Apple Report: Creating Jobs Through Innovation
Apple Inc., on its website Friday, posted claims that it is responsible for creating more than half a million jobs in the United States through the sale of its iPad and other devices.
Apple announced on its site that 514,000 jobs had been “created or supported” by the Cupertino, California-based tech giant. The announcement comes as Apple faces strict criticism for staffing overseas factories with foreign workers.
The iPhone maker says American workers make up nearly 66 percent of its worldwide employee base. Apple said of that percentage, 304,000 jobs go to the engineering, manufacturing and transportation of its products. The remaining 210,000 jobs have been created in the “App Economy” since the introduction of its iPhone in 2007.
Apple also claims a percentage of those figures come from their 246 US retail outlets that staff over 100 people each, and another 7,700 call center advisors that are right here in the US as well.
“The vast majority of our customer support calls are handled by US employees,” Apple said on its website. “Relocating our call centers overseas to places like India would reduce our costs by 50 percent or more. But we keep these jobs in the US because it helps us deliver a better customer experience.”
This is the first time Apple has released an estimate of the number of jobs it has created, and while the reasons might be easily interpreted, the tech giant is remaining tight-lipped on why it had done so.
However, this isn’t the first time a large tech company has released figures on its employee base; it is a fairly common practice in the tech industry. Google has made similar announcements, estimating the economic activity it helps create.
But claims of this kind are often seen as unreliable — and for Apple’s part, the estimate comes at a time when the company is under fire for overseas labor practices. Also, most tech companies employ relatively few people compared to other American business firms, such as General Motors and GE had in their heyday.
Some estimates are in sharp contrast to Apple’s 66 percent US-employee base. The world’s most valuable company can be attributed to approximately 700,000 overseas jobs through a network of suppliers that make its iPhones, iPads and other products. That figure could undermine Apple’s estimates and give economists a source of debate for years to come.
David Autor, an economics professor at MIT, told the New York Times in an email that the “entire business of claiming ‘direct and indirect’ job creation is disreputable” because most of the workers Apple is taking credit for would have been employed elsewhere in the company’s absence.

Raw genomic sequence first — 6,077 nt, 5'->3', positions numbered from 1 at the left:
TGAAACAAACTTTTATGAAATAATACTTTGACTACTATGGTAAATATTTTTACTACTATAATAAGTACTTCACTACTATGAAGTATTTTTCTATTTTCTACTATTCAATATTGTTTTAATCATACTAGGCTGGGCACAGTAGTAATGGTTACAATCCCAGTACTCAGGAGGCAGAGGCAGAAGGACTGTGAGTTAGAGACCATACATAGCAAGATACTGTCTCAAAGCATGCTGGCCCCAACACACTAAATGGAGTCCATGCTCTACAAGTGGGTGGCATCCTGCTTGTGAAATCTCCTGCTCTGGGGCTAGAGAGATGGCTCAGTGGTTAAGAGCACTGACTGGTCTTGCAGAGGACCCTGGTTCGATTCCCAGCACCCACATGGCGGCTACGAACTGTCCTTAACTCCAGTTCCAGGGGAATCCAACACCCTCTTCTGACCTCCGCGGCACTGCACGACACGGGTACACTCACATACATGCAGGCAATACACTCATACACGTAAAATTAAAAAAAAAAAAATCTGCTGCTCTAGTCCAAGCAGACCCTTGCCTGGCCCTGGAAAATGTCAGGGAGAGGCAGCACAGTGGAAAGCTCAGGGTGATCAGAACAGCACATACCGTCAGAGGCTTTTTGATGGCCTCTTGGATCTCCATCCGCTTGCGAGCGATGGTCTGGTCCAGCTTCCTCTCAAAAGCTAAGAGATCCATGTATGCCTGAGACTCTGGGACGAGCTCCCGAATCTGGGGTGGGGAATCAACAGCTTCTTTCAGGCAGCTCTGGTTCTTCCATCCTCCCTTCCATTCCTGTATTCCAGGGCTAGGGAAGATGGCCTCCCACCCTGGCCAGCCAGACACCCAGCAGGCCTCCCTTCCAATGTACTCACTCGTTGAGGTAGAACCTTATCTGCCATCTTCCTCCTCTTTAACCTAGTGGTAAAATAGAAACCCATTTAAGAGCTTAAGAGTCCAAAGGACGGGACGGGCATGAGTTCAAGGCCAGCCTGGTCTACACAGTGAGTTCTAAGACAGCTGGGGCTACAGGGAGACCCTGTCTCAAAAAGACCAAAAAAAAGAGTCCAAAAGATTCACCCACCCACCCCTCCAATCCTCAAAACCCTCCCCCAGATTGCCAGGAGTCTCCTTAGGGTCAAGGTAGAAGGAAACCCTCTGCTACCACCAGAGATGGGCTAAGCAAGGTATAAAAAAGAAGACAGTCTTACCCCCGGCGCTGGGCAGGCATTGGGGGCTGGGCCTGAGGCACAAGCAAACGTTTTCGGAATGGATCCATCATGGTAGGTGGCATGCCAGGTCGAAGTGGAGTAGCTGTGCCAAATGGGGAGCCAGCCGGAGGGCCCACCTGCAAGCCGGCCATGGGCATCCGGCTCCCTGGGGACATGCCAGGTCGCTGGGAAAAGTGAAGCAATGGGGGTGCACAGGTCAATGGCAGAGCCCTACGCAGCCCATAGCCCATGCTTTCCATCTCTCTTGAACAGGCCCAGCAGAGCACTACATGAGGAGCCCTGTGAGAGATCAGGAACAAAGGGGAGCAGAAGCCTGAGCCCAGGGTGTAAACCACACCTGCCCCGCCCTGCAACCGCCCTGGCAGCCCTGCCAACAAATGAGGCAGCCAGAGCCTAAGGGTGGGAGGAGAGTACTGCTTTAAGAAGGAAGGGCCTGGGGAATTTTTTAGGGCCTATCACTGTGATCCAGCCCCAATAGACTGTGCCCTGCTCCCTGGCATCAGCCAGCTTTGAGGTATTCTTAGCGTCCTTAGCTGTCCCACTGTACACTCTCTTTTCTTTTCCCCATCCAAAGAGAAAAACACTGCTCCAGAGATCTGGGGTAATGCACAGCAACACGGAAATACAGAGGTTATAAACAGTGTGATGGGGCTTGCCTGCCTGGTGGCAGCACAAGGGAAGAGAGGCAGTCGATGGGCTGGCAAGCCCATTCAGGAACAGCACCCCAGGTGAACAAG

“But of course, they might not have been as well paid or gratified with their work,” he said. “We’ll never know.”
Part of Apple’s estimates, about 257,000 jobs created at other companies, is based on a study conducted by consulting firm Analysis Group.
The study quantified Apple’s job creation by taking the company’s total spending on goods and services in 2011 and putting that through a Bureau of Economic Analysis formula that uses a “multiplier” to calculate the number of jobs created.
Calculating job creation does come with a fair amount of controversy — namely President Barack Obama’s stimulus package that has set estimates on jobs created between as few as 1.6 million and as many as 8.4 million jobs. Still, Apple says it is being conservative in its estimates and is not counting an additional 187,000 jobs that have been created as a result of spending by people directly or indirectly paid by Apple.
Peter Cappelli, a professor of management at the Wharton School at the University of Pennsylvania, told Nick Wingfield of teh New York Tims that companies often have a stronger case when quantifying their effects on a regional economy, rather a national economy.
Apple said among outside jobs it has helped support were the delivery services that bring its products to its retail outlets and directly to customers’ homes.
While economists and experts agree that Apple has a huge economic impact that goes well beyond the people it directly employs, they said it was difficult to conclude what the company’s benefit is to the overall job market.
“They certainly have a big economic impact, as does every other firm,” Cappelli said. “If you say, ‘If there had been no Apple, those people would not have jobs,’ that’s not true.”
As an example, Cappelli said that if there were no iPad, the $500 an Apple customer would have spent on the device most likely would not have been put into savings, but rather spent on some other product or service.
You can find Apple’s job creation estimates at http://www.apple.com/about/job-creation/.